Stand and deliver

I’m in downtown Reno on the 14th floor of a building overlooking the Truckee River. Here in late October, after the rain and snow from these blessed early storms, the river is now looking like a river again. A few days ago, though, the Truckee was looking very very skimpy indeed.

All of this hydrological drama had me thinkin’ on something an old-timer from Sparks told me a few years ago. It was a tasteless and vulgar notion whose time has finally arrived here in the modern era. He held forth the notion that during times of drought, it would be an intelligent, even evolved, plan of civic action to encourage as many local males as possible to quit peeing into toilets and instead wander outside and soak the bushes.

Obviously, this would be a difficult proposition to have put forth by government. It would just be very darn tricky for a Sparks City Councilman or a Washoe County Water Czar to propose without turning a detectable shade of crimson or breaking down altogether into a series of sophomoric cackles. Such a movement would have to be a completely populist effort, a quiet, determined movement building slowly from the grass roots up.

The population of the general area these days is about 300,000. So, OK, you’ve got 150,000 males. If just 10,000 of them would volunteer for this upstanding assignment, serious water would be saved.

Here’s the math: Let’s say those 10,000 males all drain once a day out in their yards (assuming these are fenced yards in order to provide the privacy necessary for the preservation of a modest community). And let’s say those 10,000 leaks mean that 10,000 toilets with three gallons of water per flush (on average; some are five, others are low-flow) are spared one flush a day. That’s 30,000 gallons that us considerate men/boys have allowed to remain in our river’s water system, which computes out almost a million gallons a month, or 12 million gallons a year. With such savings, the Truckee Meadows Water Authority could then fill two to three good-sized water hazards on one of the new golf courses slated to be built. The kind of hazards that have catfish in them. Or, put another way, we could slake the desperate thirsts of 30,000 Burning Man celebrants (assuming they are all glugging a gallon a day) for roughly the next 60 years.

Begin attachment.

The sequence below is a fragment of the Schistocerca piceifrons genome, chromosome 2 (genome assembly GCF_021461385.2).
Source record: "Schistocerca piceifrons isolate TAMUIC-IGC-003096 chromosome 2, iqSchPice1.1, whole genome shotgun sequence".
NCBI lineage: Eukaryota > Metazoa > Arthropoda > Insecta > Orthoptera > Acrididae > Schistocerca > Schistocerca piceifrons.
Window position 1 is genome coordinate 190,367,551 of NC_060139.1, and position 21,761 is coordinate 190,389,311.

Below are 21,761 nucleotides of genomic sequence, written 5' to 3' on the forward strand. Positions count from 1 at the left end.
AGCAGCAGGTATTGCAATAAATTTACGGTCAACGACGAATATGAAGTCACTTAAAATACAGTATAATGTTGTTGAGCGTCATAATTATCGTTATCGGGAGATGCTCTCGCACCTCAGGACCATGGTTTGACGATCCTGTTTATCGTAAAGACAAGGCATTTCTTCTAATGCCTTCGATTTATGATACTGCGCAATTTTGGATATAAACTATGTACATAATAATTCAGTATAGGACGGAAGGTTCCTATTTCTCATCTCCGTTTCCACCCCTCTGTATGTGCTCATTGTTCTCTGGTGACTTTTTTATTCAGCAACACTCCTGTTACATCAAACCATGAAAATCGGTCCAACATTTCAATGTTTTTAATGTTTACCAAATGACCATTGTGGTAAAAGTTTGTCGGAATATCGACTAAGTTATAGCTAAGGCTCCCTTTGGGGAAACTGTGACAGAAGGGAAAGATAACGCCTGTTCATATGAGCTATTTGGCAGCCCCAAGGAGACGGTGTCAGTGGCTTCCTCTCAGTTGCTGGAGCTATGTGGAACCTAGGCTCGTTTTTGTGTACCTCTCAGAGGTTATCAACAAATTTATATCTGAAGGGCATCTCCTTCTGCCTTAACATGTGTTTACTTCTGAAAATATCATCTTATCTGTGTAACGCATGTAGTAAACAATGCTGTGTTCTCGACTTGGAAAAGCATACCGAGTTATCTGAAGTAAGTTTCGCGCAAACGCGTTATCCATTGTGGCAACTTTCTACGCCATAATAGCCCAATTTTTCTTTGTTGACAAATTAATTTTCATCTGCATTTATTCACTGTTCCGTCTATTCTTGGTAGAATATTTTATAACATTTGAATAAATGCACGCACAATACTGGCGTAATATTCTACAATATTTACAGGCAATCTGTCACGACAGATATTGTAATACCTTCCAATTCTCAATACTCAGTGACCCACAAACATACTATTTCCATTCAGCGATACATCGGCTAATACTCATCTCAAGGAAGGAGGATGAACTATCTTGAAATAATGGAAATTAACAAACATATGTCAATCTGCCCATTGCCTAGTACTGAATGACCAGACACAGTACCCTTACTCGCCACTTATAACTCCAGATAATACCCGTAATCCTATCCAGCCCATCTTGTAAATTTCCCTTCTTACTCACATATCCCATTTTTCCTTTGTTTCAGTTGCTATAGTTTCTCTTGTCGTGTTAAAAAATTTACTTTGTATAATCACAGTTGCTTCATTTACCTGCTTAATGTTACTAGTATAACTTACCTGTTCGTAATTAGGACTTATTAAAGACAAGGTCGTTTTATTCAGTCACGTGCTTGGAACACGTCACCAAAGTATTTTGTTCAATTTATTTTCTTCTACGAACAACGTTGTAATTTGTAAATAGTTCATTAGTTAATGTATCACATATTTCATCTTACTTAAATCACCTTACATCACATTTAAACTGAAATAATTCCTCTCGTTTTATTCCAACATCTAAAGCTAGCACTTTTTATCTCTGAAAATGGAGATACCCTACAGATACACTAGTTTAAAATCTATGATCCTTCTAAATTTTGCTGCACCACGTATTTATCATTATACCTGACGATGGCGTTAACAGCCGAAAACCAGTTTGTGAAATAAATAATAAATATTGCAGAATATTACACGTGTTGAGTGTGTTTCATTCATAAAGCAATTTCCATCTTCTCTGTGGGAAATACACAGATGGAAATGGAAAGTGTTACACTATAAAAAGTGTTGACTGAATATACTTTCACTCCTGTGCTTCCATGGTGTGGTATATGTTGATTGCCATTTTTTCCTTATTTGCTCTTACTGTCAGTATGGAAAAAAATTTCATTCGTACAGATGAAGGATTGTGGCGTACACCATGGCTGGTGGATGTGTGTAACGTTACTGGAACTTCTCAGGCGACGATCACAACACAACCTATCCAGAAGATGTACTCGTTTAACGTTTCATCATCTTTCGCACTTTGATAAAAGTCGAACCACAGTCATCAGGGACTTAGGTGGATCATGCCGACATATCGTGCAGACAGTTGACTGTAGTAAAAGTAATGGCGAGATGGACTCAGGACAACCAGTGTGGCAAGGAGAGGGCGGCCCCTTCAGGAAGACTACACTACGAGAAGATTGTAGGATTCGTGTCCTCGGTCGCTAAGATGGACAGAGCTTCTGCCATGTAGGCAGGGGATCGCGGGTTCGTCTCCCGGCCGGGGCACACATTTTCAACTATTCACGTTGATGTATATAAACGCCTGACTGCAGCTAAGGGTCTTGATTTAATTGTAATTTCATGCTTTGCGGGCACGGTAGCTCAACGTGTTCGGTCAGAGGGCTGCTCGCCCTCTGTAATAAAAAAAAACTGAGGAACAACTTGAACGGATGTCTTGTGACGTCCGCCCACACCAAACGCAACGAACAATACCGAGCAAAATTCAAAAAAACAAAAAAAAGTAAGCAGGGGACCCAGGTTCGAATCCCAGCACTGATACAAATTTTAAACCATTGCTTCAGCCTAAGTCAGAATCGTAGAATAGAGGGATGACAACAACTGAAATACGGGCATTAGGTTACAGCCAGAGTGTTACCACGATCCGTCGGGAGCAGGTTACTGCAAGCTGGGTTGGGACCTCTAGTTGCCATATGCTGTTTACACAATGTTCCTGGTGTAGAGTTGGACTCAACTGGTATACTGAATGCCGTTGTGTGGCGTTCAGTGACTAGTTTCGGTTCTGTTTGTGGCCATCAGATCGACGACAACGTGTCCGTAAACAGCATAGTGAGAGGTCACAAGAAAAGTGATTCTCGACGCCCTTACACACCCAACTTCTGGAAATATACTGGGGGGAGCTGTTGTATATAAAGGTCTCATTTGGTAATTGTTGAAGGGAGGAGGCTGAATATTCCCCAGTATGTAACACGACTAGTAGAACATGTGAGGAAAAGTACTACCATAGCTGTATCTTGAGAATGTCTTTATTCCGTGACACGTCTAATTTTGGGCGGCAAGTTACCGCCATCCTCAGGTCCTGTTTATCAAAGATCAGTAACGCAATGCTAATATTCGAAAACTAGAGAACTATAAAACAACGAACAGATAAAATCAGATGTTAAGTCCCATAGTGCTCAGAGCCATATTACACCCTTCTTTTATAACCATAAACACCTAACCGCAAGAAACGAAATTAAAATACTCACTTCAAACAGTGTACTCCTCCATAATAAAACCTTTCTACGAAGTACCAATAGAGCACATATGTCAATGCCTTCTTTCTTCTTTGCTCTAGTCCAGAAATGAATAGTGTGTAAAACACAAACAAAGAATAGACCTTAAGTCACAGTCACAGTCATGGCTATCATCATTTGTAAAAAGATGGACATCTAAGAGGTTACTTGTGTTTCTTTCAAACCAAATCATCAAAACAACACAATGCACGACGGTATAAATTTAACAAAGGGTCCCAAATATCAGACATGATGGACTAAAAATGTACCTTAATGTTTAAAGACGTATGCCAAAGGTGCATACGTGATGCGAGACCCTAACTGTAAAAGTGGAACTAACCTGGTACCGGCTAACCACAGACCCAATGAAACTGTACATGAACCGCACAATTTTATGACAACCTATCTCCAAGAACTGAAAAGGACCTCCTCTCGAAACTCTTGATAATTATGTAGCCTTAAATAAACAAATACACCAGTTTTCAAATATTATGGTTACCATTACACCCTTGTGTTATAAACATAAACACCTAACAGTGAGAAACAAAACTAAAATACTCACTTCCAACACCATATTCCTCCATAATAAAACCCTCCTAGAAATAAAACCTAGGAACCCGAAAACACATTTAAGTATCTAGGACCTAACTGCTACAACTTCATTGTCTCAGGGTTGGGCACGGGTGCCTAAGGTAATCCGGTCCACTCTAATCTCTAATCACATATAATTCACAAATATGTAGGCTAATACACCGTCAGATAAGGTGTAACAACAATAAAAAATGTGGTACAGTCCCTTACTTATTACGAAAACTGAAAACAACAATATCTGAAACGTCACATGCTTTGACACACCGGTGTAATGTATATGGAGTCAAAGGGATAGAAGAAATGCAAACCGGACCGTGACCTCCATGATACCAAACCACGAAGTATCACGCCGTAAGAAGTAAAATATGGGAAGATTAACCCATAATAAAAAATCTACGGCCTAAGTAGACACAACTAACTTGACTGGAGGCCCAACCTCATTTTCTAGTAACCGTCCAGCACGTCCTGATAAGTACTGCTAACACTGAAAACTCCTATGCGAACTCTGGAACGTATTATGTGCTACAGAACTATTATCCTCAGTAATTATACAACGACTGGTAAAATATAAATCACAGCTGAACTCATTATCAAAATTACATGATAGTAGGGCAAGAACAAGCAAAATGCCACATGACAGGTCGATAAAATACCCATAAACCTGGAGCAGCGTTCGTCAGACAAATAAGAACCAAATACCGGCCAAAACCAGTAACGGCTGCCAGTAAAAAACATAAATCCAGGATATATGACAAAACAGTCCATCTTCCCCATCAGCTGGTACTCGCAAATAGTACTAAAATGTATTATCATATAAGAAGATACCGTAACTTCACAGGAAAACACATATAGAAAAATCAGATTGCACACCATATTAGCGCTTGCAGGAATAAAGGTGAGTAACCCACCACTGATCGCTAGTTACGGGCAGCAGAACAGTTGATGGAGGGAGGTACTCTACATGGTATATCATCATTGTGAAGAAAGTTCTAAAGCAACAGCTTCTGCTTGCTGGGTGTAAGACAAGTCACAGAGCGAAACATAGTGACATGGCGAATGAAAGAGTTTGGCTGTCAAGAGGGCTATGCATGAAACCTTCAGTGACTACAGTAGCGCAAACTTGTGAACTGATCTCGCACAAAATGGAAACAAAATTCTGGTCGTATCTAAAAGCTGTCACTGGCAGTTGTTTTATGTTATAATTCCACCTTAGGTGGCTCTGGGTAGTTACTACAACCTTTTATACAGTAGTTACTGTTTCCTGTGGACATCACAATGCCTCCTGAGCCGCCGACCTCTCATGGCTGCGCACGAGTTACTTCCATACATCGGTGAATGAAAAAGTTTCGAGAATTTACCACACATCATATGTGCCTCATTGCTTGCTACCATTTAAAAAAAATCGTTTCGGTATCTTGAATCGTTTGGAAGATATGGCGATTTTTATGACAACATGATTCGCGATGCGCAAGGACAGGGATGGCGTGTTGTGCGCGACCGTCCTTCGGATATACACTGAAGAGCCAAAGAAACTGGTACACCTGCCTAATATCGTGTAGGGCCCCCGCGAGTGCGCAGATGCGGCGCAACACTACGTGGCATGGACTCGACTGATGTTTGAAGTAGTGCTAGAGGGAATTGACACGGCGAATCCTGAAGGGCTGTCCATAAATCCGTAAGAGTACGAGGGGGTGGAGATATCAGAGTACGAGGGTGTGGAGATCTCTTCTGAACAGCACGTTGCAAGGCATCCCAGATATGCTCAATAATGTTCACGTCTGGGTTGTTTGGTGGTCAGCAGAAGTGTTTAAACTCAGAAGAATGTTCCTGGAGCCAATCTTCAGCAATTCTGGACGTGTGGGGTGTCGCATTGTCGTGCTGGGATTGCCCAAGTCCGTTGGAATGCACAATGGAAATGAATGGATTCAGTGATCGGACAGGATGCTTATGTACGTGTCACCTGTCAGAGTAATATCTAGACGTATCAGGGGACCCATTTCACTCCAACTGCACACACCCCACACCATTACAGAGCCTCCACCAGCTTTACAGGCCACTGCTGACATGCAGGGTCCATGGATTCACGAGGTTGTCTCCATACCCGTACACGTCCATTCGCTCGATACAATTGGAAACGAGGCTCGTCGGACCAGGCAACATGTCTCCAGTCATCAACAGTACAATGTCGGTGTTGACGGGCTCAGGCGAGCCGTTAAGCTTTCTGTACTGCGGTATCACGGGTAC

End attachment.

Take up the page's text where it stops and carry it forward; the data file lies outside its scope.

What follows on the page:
Males becoming voluntary whizzards would provide a few eco-benefits to their back yards. For one, those backyard plants would appreciate the nutrients contained in this liquid fertilizer. Outdoor pee-ers would be able to keep cats, rabbits, squirrels, and other feral vermin at bay, since these creatures are traumatized by the ominous scents of man-soaked boundaries. And with the menfolk adopting that outdoorsy approach, the queen of the house would then rarely have to crab about any unfortunate collateral damage involving the goddang toilet seat.